Tractor Right-of-Way Law: Green tractor wit trailler hauling hay bales on public road
(Peter Titmuss/Shutterstock)

Governor Brian Kemp signed a law on April 9 spelling out who has the right of way when there is a tractor on public roadways. 

Known as the Tractor Bill, the new law specifies the rules of the road for both farmers and other drivers who encounter them.

Rep. Steven Meeks, R-Screven, the bill’s sponsor, said it identifies farm equipment and “indicates as farm equipment is approaching oncoming traffic that the farm equipment is to move over to the right shore of the road to allow vehicles to pass.”

Sometimes, however, the oncoming traffic will have to pull off the road for the tractor.

“So, when there are situations where farm equipment whether it be a bridge, a guardrail, sign, trees, poles whatever it may be that that farm equipment can not get off the road, we say that the driver of the oncoming traffic shall yield to the farm equipment to allow the farm equipment to pass and proceed,” explained Meeks.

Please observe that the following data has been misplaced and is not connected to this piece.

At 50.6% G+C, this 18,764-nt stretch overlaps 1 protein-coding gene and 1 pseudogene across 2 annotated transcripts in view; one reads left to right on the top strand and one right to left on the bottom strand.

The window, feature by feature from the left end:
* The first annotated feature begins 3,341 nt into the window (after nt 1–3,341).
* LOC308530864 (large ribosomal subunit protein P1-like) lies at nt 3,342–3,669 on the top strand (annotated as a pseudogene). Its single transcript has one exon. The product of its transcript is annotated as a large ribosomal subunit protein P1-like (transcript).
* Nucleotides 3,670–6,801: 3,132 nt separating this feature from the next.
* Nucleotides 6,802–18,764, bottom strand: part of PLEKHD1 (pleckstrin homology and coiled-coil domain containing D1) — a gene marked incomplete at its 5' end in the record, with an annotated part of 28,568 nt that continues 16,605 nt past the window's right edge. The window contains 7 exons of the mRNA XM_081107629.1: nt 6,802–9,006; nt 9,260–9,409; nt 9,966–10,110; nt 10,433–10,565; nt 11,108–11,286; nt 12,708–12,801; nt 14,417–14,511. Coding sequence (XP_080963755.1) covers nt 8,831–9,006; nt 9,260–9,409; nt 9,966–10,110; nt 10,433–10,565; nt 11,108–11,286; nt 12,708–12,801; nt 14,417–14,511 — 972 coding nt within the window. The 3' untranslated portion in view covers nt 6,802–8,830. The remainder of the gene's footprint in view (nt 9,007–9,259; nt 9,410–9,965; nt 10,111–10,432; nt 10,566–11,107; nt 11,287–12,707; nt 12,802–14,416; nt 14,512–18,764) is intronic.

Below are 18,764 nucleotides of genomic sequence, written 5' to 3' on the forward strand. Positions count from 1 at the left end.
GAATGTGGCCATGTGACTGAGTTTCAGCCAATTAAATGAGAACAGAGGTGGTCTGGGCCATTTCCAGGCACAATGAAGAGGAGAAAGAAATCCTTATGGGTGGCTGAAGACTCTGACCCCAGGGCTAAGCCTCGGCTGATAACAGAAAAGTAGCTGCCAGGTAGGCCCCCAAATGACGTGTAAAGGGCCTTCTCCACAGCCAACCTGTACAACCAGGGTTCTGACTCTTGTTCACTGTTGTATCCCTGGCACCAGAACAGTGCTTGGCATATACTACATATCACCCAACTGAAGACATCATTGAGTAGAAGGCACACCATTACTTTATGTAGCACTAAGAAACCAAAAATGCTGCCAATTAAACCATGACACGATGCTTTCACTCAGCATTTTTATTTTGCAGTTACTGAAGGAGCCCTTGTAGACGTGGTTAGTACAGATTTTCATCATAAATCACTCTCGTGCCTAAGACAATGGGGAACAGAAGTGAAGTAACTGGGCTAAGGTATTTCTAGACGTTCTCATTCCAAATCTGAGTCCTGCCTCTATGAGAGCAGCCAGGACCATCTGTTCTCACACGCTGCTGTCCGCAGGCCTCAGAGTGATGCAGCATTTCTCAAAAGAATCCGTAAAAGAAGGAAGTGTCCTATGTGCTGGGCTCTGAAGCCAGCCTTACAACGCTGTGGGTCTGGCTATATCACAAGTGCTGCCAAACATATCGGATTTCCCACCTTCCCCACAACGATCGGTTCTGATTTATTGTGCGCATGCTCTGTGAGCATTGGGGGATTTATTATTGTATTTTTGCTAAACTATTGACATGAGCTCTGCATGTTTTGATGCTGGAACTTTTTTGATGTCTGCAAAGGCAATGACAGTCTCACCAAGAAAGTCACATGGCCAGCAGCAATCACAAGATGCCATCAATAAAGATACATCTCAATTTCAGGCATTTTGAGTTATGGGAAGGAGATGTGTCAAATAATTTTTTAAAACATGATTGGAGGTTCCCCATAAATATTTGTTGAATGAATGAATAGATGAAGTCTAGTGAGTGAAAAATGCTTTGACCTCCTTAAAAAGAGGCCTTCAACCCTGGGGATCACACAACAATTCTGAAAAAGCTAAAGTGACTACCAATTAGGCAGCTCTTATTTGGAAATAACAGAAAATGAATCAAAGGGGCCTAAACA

The governor also signed another law on the same day to make the pecan the official state nut.

The legislation adding the pecan to the list of official state symbols intends to improve economic development of that segment of the state’s agricultural markets.

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